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Effeminate Years: Literature, Politics, and Aesthetics in Mid-Eighteenth-Century Britain (Transits: Literature) (Paperback)
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Effeminate Years: Literature, Politics, and Aesthetics in Mid-Eighteenth-Century Britain investigates the gendered, eroticized, and xenophobic ways in which the controversies in the 1760s surrounding the political figure John Wilkes (1725-97) legitimated some men as political subjects, while forcefully excluding others on the basis of their perceived effeminacy or foreignness. However, this book is not a literary analysis of the Wilkes affair in the 1760s, nor is it a linear account of Wilkes's political career. Instead, Effeminate Years examines the cultural crisis of effeminacy that made Wilkes's politicking so appealing. The central theoretical problem that this study addresses is the argument about what is and is not political: where does individual autonomy begin and end? Addressing this question, Kavanagh traces the shaping influence of the discourse of effeminacy in the literature that was generated by Wilkes's legal and sexual scandals, while, at the same time, he also reads Wilkes's spectacular drumming up of support as a timely exploitation of the broader cultural crisis of effeminacy during the mid century in Britain. The book begins with the scandals and agitations surrounding Wilkes, and ends with readings of Edmund Burke's (1729-1797) earliest political writings, which envisage political community-a vision, that Kavanagh argues, is influenced by Wilkes and the effeminate years of the 1760s. Throughout, Kavanagh shows how interlocutors in the political and cultural debates of the mid-eighteenth-century period in Britain, such as Tobias Smollett (1721-1771) and Arthur Murphy (1727-1805), attempt to resolve the problem of effeminate excess. In part, the resolution for Wilkes and Charles Churchill (1731-1764) was to shunt effeminacy onto the sexually non-normative. On the other hand, Burke, in his aesthetic theorization of the beautiful privileges the socially constitutive affects of feeling effeminate. Through an analysis of poetry, fiction, social and economic pamphlets, aesthetic treatises, journalism and correspondences, placed within the latest queer historiography, Kavanagh demonstrates that the mid-century effeminacy crisis served to re-conceive male heterosexuality as the very mark of political legitimacy. Overall, Effeminate Years explores the development of modern ideas of masculinity and the political subject, which are still the basis of debate and argument in our own time.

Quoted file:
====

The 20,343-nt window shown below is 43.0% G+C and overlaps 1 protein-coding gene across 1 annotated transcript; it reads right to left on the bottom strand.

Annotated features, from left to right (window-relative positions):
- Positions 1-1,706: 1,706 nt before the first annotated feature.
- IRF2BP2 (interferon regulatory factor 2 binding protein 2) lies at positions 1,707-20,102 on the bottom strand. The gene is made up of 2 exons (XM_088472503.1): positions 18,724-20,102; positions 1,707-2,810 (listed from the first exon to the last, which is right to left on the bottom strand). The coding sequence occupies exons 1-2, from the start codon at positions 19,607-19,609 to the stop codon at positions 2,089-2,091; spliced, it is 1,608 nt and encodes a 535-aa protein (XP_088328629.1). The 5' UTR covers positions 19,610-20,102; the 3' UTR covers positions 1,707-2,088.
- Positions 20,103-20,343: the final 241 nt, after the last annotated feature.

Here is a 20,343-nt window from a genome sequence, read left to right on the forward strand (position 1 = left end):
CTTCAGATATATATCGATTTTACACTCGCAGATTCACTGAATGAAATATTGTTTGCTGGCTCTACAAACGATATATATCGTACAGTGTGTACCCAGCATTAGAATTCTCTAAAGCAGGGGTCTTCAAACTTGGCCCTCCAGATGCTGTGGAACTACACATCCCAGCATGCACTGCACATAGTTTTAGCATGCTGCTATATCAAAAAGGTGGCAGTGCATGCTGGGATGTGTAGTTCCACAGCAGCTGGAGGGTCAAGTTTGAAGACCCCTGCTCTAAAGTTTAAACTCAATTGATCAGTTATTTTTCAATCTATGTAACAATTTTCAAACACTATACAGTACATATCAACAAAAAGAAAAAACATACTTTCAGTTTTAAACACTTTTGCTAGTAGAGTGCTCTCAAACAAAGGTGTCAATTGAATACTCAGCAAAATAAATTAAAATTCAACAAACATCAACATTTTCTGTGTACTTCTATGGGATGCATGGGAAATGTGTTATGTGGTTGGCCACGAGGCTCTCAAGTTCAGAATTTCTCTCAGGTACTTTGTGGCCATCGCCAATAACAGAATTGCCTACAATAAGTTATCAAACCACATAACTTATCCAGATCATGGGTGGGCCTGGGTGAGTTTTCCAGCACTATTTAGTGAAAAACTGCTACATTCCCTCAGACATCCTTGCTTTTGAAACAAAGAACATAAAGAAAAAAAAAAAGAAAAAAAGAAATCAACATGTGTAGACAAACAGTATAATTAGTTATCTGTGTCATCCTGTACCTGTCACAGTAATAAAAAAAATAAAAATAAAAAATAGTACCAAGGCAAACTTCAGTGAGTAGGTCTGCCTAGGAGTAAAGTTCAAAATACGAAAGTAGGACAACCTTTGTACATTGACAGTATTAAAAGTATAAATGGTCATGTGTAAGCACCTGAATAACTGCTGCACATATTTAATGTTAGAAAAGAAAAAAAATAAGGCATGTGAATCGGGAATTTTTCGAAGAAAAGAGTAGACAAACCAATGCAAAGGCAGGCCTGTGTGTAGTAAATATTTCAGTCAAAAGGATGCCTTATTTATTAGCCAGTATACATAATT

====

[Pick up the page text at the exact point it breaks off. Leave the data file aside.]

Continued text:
About the Author
Declan Kavanagh is lecturer in eighteenth-century studies and director of the Centre for Gender, Sexuality, and Writing at the University of Kent.
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